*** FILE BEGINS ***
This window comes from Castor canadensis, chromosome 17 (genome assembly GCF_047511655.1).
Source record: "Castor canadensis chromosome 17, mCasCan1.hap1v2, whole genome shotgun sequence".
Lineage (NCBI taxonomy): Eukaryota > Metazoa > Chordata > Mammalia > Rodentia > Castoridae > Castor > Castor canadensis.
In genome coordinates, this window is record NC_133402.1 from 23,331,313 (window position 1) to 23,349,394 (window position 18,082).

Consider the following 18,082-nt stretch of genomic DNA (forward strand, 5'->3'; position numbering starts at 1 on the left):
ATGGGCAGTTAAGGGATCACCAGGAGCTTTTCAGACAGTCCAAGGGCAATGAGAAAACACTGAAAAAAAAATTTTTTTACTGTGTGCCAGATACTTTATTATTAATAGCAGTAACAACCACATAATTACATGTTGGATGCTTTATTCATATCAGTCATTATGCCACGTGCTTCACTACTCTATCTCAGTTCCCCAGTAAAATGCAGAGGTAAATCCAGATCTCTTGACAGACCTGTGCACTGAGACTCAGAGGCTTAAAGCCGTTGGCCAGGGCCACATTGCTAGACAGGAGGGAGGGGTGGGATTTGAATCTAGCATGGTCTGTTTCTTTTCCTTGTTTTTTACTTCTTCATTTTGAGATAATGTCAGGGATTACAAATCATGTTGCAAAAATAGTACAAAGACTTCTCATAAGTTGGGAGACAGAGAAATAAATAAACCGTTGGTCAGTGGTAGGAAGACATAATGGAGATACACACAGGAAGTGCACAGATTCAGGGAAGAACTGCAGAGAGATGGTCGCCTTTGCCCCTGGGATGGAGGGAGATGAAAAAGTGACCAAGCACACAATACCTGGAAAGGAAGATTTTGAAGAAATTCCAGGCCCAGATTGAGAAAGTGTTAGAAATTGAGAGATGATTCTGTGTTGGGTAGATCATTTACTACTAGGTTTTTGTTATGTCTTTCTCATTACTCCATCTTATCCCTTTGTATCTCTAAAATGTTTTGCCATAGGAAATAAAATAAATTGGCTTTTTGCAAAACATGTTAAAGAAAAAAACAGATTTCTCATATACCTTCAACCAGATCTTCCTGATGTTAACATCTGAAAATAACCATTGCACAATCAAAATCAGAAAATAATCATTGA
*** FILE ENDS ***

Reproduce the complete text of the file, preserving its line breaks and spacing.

This window comes from Castor canadensis, chromosome 17 (genome assembly GCF_047511655.1).
Source record: "Castor canadensis chromosome 17, mCasCan1.hap1v2, whole genome shotgun sequence".
Lineage (NCBI taxonomy): Eukaryota > Metazoa > Chordata > Mammalia > Rodentia > Castoridae > Castor > Castor canadensis.
In genome coordinates, this window is record NC_133402.1 from 23,331,313 (window position 1) to 23,349,394 (window position 18,082).

Consider the following 18,082-nt stretch of genomic DNA (forward strand, 5'->3'; position numbering starts at 1 on the left):
ATGGGCAGTTAAGGGATCACCAGGAGCTTTTCAGACAGTCCAAGGGCAATGAGAAAACACTGAAAAAAAAATTTTTTTACTGTGTGCCAGATACTTTATTATTAATAGCAGTAACAACCACATAATTACATGTTGGATGCTTTATTCATATCAGTCATTATGCCACGTGCTTCACTACTCTATCTCAGTTCCCCAGTAAAATGCAGAGGTAAATCCAGATCTCTTGACAGACCTGTGCACTGAGACTCAGAGGCTTAAAGCCGTTGGCCAGGGCCACATTGCTAGACAGGAGGGAGGGGTGGGATTTGAATCTAGCATGGTCTGTTTCTTTTCCTTGTTTTTTACTTCTTCATTTTGAGATAATGTCAGGGATTACAAATCATGTTGCAAAAATAGTACAAAGACTTCTCATAAGTTGGGAGACAGAGAAATAAATAAACCGTTGGTCAGTGGTAGGAAGACATAATGGAGATACACACAGGAAGTGCACAGATTCAGGGAAGAACTGCAGAGAGATGGTCGCCTTTGCCCCTGGGATGGAGGGAGATGAAAAAGTGACCAAGCACACAATACCTGGAAAGGAAGATTTTGAAGAAATTCCAGGCCCAGATTGAGAAAGTGTTAGAAATTGAGAGATGATTCTGTGTTGGGTAGATCATTTACTACTAGGTTTTTGTTATGTCTTTCTCATTACTCCATCTTATCCCTTTGTATCTCTAAAATGTTTTGCCATAGGAAATAAAATAAATTGGCTTTTTGCAAAACATGTTAAAGAAAAAAACAGATTTCTCATATACCTTCAACCAGATCTTCCTGATGTTAACATCTGAAAATAACCATTGCACAATCAAAATCAGAAAATAATCATTGA